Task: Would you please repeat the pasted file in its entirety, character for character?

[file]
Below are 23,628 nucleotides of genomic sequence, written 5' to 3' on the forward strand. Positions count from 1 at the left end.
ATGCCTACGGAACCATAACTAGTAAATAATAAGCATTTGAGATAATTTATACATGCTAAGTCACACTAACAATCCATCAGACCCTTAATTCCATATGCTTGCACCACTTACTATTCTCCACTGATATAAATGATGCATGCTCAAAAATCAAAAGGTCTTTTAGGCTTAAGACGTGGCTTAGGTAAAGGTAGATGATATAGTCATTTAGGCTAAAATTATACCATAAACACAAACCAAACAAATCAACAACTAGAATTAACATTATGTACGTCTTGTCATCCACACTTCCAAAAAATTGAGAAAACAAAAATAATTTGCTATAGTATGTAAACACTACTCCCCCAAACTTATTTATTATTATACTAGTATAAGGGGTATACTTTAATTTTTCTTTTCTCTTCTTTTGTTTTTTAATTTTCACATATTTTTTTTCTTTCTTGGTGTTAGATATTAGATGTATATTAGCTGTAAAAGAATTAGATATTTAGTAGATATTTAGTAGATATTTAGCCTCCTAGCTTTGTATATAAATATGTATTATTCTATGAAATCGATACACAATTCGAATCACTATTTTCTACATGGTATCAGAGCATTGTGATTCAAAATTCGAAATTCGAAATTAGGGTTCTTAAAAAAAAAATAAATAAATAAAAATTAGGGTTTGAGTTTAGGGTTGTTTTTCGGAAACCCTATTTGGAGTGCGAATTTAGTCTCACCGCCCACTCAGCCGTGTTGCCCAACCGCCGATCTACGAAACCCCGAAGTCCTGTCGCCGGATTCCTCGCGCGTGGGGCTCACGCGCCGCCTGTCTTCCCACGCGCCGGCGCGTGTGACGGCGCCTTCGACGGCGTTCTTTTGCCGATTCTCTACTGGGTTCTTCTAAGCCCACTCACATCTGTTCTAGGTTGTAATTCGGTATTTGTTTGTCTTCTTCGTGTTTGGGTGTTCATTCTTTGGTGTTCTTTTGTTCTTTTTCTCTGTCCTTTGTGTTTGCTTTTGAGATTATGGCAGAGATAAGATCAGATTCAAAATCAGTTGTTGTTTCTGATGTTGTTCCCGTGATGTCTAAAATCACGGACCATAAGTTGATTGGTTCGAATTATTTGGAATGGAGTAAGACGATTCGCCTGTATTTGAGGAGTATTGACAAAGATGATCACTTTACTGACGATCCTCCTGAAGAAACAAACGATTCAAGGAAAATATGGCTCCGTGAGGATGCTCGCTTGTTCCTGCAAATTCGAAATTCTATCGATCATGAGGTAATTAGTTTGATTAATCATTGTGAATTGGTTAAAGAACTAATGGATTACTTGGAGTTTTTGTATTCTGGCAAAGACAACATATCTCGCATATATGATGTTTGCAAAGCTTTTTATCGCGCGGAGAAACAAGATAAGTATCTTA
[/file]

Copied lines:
Below are 23,628 nucleotides of genomic sequence, written 5' to 3' on the forward strand. Positions count from 1 at the left end.
ATGCCTACGGAACCATAACTAGTAAATAATAAGCATTTGAGATAATTTATACATGCTAAGTCACACTAACAATCCATCAGACCCTTAATTCCATATGCTTGCACCACTTACTATTCTCCACTGATATAAATGATGCATGCTCAAAAATCAAAAGGTCTTTTAGGCTTAAGACGTGGCTTAGGTAAAGGTAGATGATATAGTCATTTAGGCTAAAATTATACCATAAACACAAACCAAACAAATCAACAACTAGAATTAACATTATGTACGTCTTGTCATCCACACTTCCAAAAAATTGAGAAAACAAAAATAATTTGCTATAGTATGTAAACACTACTCCCCCAAACTTATTTATTATTATACTAGTATAAGGGGTATACTTTAATTTTTCTTTTCTCTTCTTTTGTTTTTTAATTTTCACATATTTTTTTTCTTTCTTGGTGTTAGATATTAGATGTATATTAGCTGTAAAAGAATTAGATATTTAGTAGATATTTAGTAGATATTTAGCCTCCTAGCTTTGTATATAAATATGTATTATTCTATGAAATCGATACACAATTCGAATCACTATTTTCTACATGGTATCAGAGCATTGTGATTCAAAATTCGAAATTCGAAATTAGGGTTCTTAAAAAAAAAATAAATAAATAAAAATTAGGGTTTGAGTTTAGGGTTGTTTTTCGGAAACCCTATTTGGAGTGCGAATTTAGTCTCACCGCCCACTCAGCCGTGTTGCCCAACCGCCGATCTACGAAACCCCGAAGTCCTGTCGCCGGATTCCTCGCGCGTGGGGCTCACGCGCCGCCTGTCTTCCCACGCGCCGGCGCGTGTGACGGCGCCTTCGACGGCGTTCTTTTGCCGATTCTCTACTGGGTTCTTCTAAGCCCACTCACATCTGTTCTAGGTTGTAATTCGGTATTTGTTTGTCTTCTTCGTGTTTGGGTGTTCATTCTTTGGTGTTCTTTTGTTCTTTTTCTCTGTCCTTTGTGTTTGCTTTTGAGATTATGGCAGAGATAAGATCAGATTCAAAATCAGTTGTTGTTTCTGATGTTGTTCCCGTGATGTCTAAAATCACGGACCATAAGTTGATTGGTTCGAATTATTTGGAATGGAGTAAGACGATTCGCCTGTATTTGAGGAGTATTGACAAAGATGATCACTTTACTGACGATCCTCCTGAAGAAACAAACGATTCAAGGAAAATATGGCTCCGTGAGGATGCTCGCTTGTTCCTGCAAATTCGAAATTCTATCGATCATGAGGTAATTAGTTTGATTAATCATTGTGAATTGGTTAAAGAACTAATGGATTACTTGGAGTTTTTGTATTCTGGCAAAGACAACATATCTCGCATATATGATGTTTGCAAAGCTTTTTATCGCGCGGAGAAACAAGATAAGTATCTTA